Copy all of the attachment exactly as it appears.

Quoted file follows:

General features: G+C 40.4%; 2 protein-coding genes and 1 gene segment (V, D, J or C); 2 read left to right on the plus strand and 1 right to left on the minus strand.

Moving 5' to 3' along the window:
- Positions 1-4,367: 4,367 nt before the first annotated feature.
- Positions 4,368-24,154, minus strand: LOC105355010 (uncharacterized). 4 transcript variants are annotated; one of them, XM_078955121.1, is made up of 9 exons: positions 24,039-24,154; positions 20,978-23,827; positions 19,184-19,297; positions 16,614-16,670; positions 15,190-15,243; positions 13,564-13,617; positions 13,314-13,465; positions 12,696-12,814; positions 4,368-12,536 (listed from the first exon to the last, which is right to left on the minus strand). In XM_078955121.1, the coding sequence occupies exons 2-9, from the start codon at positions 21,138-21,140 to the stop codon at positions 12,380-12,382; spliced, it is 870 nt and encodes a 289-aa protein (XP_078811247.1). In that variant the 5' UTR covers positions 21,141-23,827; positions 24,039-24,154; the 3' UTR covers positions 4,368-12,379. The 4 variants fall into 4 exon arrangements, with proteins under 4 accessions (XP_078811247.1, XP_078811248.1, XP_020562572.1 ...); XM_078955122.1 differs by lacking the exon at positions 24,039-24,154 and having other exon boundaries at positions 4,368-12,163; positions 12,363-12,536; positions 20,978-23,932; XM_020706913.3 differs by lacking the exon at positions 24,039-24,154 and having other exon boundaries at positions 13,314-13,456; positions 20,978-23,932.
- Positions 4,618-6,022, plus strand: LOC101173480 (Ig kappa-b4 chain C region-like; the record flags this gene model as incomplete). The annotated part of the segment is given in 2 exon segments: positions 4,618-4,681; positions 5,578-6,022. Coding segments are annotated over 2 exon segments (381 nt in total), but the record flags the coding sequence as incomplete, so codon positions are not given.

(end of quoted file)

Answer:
General features: G+C 40.4%; 2 protein-coding genes and 1 gene segment (V, D, J or C); 2 read left to right on the plus strand and 1 right to left on the minus strand.

Moving 5' to 3' along the window:
- Positions 1-4,367: 4,367 nt before the first annotated feature.
- Positions 4,368-24,154, minus strand: LOC105355010 (uncharacterized). 4 transcript variants are annotated; one of them, XM_078955121.1, is made up of 9 exons: positions 24,039-24,154; positions 20,978-23,827; positions 19,184-19,297; positions 16,614-16,670; positions 15,190-15,243; positions 13,564-13,617; positions 13,314-13,465; positions 12,696-12,814; positions 4,368-12,536 (listed from the first exon to the last, which is right to left on the minus strand). In XM_078955121.1, the coding sequence occupies exons 2-9, from the start codon at positions 21,138-21,140 to the stop codon at positions 12,380-12,382; spliced, it is 870 nt and encodes a 289-aa protein (XP_078811247.1). In that variant the 5' UTR covers positions 21,141-23,827; positions 24,039-24,154; the 3' UTR covers positions 4,368-12,379. The 4 variants fall into 4 exon arrangements, with proteins under 4 accessions (XP_078811247.1, XP_078811248.1, XP_020562572.1 ...); XM_078955122.1 differs by lacking the exon at positions 24,039-24,154 and having other exon boundaries at positions 4,368-12,163; positions 12,363-12,536; positions 20,978-23,932; XM_020706913.3 differs by lacking the exon at positions 24,039-24,154 and having other exon boundaries at positions 13,314-13,456; positions 20,978-23,932.
- Positions 4,618-6,022, plus strand: LOC101173480 (Ig kappa-b4 chain C region-like; the record flags this gene model as incomplete). The annotated part of the segment is given in 2 exon segments: positions 4,618-4,681; positions 5,578-6,022. Coding segments are annotated over 2 exon segments (381 nt in total), but the record flags the coding sequence as incomplete, so codon positions are not given.